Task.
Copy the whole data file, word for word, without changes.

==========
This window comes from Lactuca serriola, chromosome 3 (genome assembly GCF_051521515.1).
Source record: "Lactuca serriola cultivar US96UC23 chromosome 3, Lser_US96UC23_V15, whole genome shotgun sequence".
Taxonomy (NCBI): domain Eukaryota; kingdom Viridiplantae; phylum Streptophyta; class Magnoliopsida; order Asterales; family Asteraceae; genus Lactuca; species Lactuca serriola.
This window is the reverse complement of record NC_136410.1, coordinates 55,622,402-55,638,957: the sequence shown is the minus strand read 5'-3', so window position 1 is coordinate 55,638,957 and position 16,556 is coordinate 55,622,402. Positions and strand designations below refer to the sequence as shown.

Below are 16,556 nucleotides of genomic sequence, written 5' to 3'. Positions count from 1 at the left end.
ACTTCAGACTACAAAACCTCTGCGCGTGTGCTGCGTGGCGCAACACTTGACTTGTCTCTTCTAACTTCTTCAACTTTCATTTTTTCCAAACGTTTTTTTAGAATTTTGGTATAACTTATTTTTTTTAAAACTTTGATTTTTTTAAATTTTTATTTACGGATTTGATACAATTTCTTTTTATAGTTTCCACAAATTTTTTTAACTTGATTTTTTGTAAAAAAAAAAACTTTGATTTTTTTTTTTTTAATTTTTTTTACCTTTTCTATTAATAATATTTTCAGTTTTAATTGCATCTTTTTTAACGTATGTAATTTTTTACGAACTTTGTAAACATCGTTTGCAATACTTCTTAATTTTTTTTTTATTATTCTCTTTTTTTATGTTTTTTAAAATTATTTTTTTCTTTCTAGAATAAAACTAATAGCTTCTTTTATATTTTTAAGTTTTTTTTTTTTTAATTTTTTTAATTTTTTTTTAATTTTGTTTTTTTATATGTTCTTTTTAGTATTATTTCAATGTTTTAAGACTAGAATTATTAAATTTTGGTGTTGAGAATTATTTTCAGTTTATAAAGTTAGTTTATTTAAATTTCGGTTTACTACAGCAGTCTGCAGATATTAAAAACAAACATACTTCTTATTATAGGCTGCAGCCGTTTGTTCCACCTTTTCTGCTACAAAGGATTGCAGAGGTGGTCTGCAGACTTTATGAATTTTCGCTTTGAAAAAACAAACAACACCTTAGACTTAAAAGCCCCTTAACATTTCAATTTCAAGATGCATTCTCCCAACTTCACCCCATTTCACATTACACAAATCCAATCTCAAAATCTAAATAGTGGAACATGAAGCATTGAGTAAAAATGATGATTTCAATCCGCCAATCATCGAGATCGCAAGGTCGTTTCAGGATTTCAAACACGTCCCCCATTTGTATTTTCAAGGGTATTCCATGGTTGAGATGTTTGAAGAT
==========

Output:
This window comes from Lactuca serriola, chromosome 3 (genome assembly GCF_051521515.1).
Source record: "Lactuca serriola cultivar US96UC23 chromosome 3, Lser_US96UC23_V15, whole genome shotgun sequence".
Taxonomy (NCBI): domain Eukaryota; kingdom Viridiplantae; phylum Streptophyta; class Magnoliopsida; order Asterales; family Asteraceae; genus Lactuca; species Lactuca serriola.
This window is the reverse complement of record NC_136410.1, coordinates 55,622,402-55,638,957: the sequence shown is the minus strand read 5'-3', so window position 1 is coordinate 55,638,957 and position 16,556 is coordinate 55,622,402. Positions and strand designations below refer to the sequence as shown.

Below are 16,556 nucleotides of genomic sequence, written 5' to 3'. Positions count from 1 at the left end.
ACTTCAGACTACAAAACCTCTGCGCGTGTGCTGCGTGGCGCAACACTTGACTTGTCTCTTCTAACTTCTTCAACTTTCATTTTTTCCAAACGTTTTTTTAGAATTTTGGTATAACTTATTTTTTTTAAAACTTTGATTTTTTTAAATTTTTATTTACGGATTTGATACAATTTCTTTTTATAGTTTCCACAAATTTTTTTAACTTGATTTTTTGTAAAAAAAAAAACTTTGATTTTTTTTTTTTTAATTTTTTTTACCTTTTCTATTAATAATATTTTCAGTTTTAATTGCATCTTTTTTAACGTATGTAATTTTTTACGAACTTTGTAAACATCGTTTGCAATACTTCTTAATTTTTTTTTTATTATTCTCTTTTTTTATGTTTTTTAAAATTATTTTTTTCTTTCTAGAATAAAACTAATAGCTTCTTTTATATTTTTAAGTTTTTTTTTTTTTAATTTTTTTAATTTTTTTTTAATTTTGTTTTTTTATATGTTCTTTTTAGTATTATTTCAATGTTTTAAGACTAGAATTATTAAATTTTGGTGTTGAGAATTATTTTCAGTTTATAAAGTTAGTTTATTTAAATTTCGGTTTACTACAGCAGTCTGCAGATATTAAAAACAAACATACTTCTTATTATAGGCTGCAGCCGTTTGTTCCACCTTTTCTGCTACAAAGGATTGCAGAGGTGGTCTGCAGACTTTATGAATTTTCGCTTTGAAAAAACAAACAACACCTTAGACTTAAAAGCCCCTTAACATTTCAATTTCAAGATGCATTCTCCCAACTTCACCCCATTTCACATTACACAAATCCAATCTCAAAATCTAAATAGTGGAACATGAAGCATTGAGTAAAAATGATGATTTCAATCCGCCAATCATCGAGATCGCAAGGTCGTTTCAGGATTTCAAACACGTCCCCCATTTGTATTTTCAAGGGTATTCCATGGTTGAGATGTTTGAAGAT